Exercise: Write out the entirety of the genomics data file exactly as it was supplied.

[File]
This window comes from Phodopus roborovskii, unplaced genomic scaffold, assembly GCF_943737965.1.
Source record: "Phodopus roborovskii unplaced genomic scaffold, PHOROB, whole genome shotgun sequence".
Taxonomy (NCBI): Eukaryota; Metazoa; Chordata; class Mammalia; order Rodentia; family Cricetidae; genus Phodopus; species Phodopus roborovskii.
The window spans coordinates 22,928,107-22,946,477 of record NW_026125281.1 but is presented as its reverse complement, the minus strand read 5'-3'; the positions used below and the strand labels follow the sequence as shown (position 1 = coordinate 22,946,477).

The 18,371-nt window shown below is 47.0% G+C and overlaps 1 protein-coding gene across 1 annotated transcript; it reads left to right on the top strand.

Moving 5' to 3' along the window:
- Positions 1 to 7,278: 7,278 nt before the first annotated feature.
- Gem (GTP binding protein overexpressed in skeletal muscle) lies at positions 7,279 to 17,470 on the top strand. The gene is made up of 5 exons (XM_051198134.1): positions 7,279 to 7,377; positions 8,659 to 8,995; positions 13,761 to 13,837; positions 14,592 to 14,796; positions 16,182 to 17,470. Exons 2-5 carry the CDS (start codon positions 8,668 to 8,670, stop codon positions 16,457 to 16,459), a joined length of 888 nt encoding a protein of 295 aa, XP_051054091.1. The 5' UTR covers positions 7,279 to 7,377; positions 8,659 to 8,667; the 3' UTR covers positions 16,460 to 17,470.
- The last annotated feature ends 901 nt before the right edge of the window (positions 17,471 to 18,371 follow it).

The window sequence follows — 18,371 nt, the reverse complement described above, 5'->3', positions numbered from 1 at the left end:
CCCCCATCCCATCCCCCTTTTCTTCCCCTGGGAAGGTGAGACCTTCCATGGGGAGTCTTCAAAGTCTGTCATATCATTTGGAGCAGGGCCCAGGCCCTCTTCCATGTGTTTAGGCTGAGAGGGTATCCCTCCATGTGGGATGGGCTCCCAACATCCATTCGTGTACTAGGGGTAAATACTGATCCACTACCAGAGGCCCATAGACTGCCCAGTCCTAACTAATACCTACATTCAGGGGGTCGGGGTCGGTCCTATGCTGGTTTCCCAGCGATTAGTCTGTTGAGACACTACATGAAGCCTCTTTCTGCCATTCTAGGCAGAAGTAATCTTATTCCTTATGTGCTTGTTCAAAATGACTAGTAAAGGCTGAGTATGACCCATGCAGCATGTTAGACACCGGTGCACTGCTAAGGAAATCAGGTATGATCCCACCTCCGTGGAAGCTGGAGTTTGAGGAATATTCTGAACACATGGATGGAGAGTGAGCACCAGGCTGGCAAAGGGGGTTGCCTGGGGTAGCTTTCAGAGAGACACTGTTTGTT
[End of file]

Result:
This window comes from Phodopus roborovskii, unplaced genomic scaffold, assembly GCF_943737965.1.
Source record: "Phodopus roborovskii unplaced genomic scaffold, PHOROB, whole genome shotgun sequence".
Taxonomy (NCBI): Eukaryota; Metazoa; Chordata; class Mammalia; order Rodentia; family Cricetidae; genus Phodopus; species Phodopus roborovskii.
The window spans coordinates 22,928,107-22,946,477 of record NW_026125281.1 but is presented as its reverse complement, the minus strand read 5'-3'; the positions used below and the strand labels follow the sequence as shown (position 1 = coordinate 22,946,477).

The 18,371-nt window shown below is 47.0% G+C and overlaps 1 protein-coding gene across 1 annotated transcript; it reads left to right on the top strand.

Moving 5' to 3' along the window:
- Positions 1 to 7,278: 7,278 nt before the first annotated feature.
- Gem (GTP binding protein overexpressed in skeletal muscle) lies at positions 7,279 to 17,470 on the top strand. The gene is made up of 5 exons (XM_051198134.1): positions 7,279 to 7,377; positions 8,659 to 8,995; positions 13,761 to 13,837; positions 14,592 to 14,796; positions 16,182 to 17,470. Exons 2-5 carry the CDS (start codon positions 8,668 to 8,670, stop codon positions 16,457 to 16,459), a joined length of 888 nt encoding a protein of 295 aa, XP_051054091.1. The 5' UTR covers positions 7,279 to 7,377; positions 8,659 to 8,667; the 3' UTR covers positions 16,460 to 17,470.
- The last annotated feature ends 901 nt before the right edge of the window (positions 17,471 to 18,371 follow it).

The window sequence follows — 18,371 nt, the reverse complement described above, 5'->3', positions numbered from 1 at the left end:
CCCCCATCCCATCCCCCTTTTCTTCCCCTGGGAAGGTGAGACCTTCCATGGGGAGTCTTCAAAGTCTGTCATATCATTTGGAGCAGGGCCCAGGCCCTCTTCCATGTGTTTAGGCTGAGAGGGTATCCCTCCATGTGGGATGGGCTCCCAACATCCATTCGTGTACTAGGGGTAAATACTGATCCACTACCAGAGGCCCATAGACTGCCCAGTCCTAACTAATACCTACATTCAGGGGGTCGGGGTCGGTCCTATGCTGGTTTCCCAGCGATTAGTCTGTTGAGACACTACATGAAGCCTCTTTCTGCCATTCTAGGCAGAAGTAATCTTATTCCTTATGTGCTTGTTCAAAATGACTAGTAAAGGCTGAGTATGACCCATGCAGCATGTTAGACACCGGTGCACTGCTAAGGAAATCAGGTATGATCCCACCTCCGTGGAAGCTGGAGTTTGAGGAATATTCTGAACACATGGATGGAGAGTGAGCACCAGGCTGGCAAAGGGGGTTGCCTGGGGTAGCTTTCAGAGAGACACTGTTTGTT